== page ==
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Colouring and polishing pine

Posted: Mon Oct 12, 2009 7:57 pm
by British
I'm in the middle of making a pine table and next week I'll be starting on some more softwood stuff.
I was told elsewhere that softwood would have been the chosen timber for household furniture. But I would like an instant-ish old look to it. So has anyone got any suggestions based upon tried and tested methods that would make these shiny new pieces look like I've stolen them from an old castle or museum?

Re: Colouring and polishing pine

Posted: Wed Oct 14, 2009 7:35 pm
by paul bennett
bear in mind that, while that recommendation comes from the only real written source for carpentry from the medieval period, It sits in a 10 volume work on architecture.
However, you may not be able to sell pine stuff to re-enactors or people looking for "medieval type" furniture, due to the popular perception that everything was made from oak. Which is why I make everything from oak :D

These guys seem to have aging down to a tee: ... ldOak.html

All I can suggest is to abuse the thing. Put it outside for a week, then in a damp shed, then get it inside and turn the heating up. Then tw*t it a few times and attempt a quick repair job. Not instant, but it would give you that deep grain and warping with little effort

Re: Colouring and polishing pine

Posted: Wed Oct 14, 2009 7:42 pm
by British
Tw*t it... I like that...
Might I ask, Paul. You seem to be doing well in your woodwork endeavours. What machinery have you got and how large a space do you have to work in?
The place I work at, where things are bad enough to reduce us to a three day week. It would seem that job loss is imminent. This doesn't bother me, I could start better with what I want to do. Work from home.

Re: Colouring and polishing pine

Posted: Wed Oct 14, 2009 10:42 pm
by paul bennett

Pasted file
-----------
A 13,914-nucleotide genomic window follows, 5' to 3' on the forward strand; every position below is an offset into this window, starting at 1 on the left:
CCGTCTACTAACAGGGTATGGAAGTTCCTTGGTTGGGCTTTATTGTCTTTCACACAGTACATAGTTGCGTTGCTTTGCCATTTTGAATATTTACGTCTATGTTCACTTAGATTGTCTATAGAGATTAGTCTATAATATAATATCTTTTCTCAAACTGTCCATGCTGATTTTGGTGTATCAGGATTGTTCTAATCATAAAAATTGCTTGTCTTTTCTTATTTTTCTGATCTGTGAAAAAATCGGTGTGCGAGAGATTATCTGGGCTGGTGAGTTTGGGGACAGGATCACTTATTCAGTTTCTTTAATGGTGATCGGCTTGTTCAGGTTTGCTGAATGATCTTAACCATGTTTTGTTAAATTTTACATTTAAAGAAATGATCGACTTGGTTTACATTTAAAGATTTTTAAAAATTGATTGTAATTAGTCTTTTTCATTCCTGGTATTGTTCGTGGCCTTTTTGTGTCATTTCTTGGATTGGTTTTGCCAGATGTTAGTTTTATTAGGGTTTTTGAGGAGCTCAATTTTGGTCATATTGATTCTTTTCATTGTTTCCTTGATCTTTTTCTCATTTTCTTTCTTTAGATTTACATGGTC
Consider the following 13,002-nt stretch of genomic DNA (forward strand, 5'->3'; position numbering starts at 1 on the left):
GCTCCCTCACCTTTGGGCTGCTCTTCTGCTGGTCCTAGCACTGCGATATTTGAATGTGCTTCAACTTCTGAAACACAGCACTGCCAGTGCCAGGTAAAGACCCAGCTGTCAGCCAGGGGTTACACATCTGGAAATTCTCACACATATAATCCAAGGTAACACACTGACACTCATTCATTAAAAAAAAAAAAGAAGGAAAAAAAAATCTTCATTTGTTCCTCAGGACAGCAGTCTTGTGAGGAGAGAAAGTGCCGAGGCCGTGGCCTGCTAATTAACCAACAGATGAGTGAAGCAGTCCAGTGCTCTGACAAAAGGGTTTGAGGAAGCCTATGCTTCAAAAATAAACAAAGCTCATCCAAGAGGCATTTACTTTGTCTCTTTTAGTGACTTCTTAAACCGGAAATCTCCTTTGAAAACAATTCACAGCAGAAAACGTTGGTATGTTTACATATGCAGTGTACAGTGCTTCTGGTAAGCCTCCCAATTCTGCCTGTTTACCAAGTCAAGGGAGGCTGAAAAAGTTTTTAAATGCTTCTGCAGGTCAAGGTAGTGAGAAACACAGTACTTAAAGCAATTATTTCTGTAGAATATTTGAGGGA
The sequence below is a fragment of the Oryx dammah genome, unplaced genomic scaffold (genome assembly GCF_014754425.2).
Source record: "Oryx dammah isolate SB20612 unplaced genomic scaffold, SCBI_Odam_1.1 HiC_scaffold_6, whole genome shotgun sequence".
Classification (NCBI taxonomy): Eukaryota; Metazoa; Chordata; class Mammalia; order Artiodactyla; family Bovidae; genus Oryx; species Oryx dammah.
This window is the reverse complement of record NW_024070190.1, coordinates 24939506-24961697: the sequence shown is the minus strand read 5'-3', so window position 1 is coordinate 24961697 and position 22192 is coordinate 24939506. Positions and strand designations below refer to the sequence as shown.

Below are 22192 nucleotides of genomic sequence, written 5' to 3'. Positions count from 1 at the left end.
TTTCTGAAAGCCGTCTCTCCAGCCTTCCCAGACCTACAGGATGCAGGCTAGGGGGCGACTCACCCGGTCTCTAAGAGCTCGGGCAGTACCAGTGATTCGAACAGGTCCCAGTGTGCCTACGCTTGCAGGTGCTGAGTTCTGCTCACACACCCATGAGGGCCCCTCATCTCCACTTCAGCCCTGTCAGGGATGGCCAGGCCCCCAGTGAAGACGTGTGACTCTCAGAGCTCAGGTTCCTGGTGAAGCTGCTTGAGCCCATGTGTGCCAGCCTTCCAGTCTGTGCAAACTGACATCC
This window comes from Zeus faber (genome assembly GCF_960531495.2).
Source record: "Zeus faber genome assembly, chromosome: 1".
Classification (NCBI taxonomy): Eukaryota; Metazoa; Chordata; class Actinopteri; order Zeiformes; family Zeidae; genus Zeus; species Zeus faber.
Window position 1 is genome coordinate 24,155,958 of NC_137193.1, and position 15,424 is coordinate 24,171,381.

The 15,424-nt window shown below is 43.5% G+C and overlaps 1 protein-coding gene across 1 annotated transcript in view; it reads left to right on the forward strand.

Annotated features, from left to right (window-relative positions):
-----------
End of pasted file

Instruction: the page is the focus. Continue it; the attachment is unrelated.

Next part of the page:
Machinery - all makes and models = the bargain basement one from screwfix/netto
pillar drill
benchtop bandsaw
bench top sander
3rd sheet sander
corded drill
I think I have a jigsaw somewhere, but I never use it. Too rough and hot

About 10 x 5 feet in the basement. Shared with the freezer. A bit damp.
A workbench inherited with the house, made from bits of scrap. not a straight line in sight. Its clean living though - no vices.

Right now I would kill for a table saw, a router table and a god damned flat surface. Cant fit the first two, cant afford the third. If I make anything straight, it is entirely down to the blood sacrifice rather than the equipment.

Getting back to pine - Fran has a pine table top she got for almost nowt. It was heavily varnished and obviously machine planed fat, narrow boards. I just took a big gouge to it (entirely by hand) and stained it (Colron oil-based Jacobean Dark Oak). People seem to like it.

Re: Colouring and polishing pine

Posted: Thu Oct 15, 2009 6:42 am
by British
Does the base of your router unscrew... It should, I've never seen one that doesn't.
Unscrew it. Careful not to lose a spring that's usually in there for holding optional guide ring.
Use the base in the middle of a nice thick board. Maybe 25mm MDF. And transfer all those holes. Cut them out. Make a table deep enough to house your router fully opened and upside down. Fasten the two together. Fix your router in. You may need longer screws to hold your MDF on to ensure a secure hold.
Depending on what cutters you are using, if you use one with a wheel bearing all is fine. Otherwise, make a fence to run your work off. But I doubt any of tour timber has a straight edge to work off. In that case, make a curved fence.
Then fasten your table to your bench with a couple of brackets.

What make of router is it?
'Cause making a table is better. You can make it as versatile as you wish.

Give me a shout if you need any help. I've had to knock these tables up a few times.

Re: Colouring and polishing pine

Posted: Thu Oct 15, 2009 12:34 pm
by paul bennett
I dont have room for a router table. I could afford a nice one, but would have no-where to put it when not in use

Re: Colouring and polishing pine

Posted: Sat Nov 14, 2009 6:35 pm
by Cathy the slayer
Antique pine, medium oak, jacobean oak or indianrosewood shades of stain would work depending on the colour density you are looking for, Wood stain comes in both waterbased or spirit based formulas, if working in poorly ventilated area's I would advise use of water based, it dries out very quickly & can be recoated for deeper colour in less than an hour, best applied along the grain with a sponge or lint free cloth, using a brush usually leads to a streaky unatractive finish & needs excess stain wiping off with a cloth, when woodstain has completely dried use Briwax or neutral coloron finishing wax to seal the surface, gives a lovely soft sheen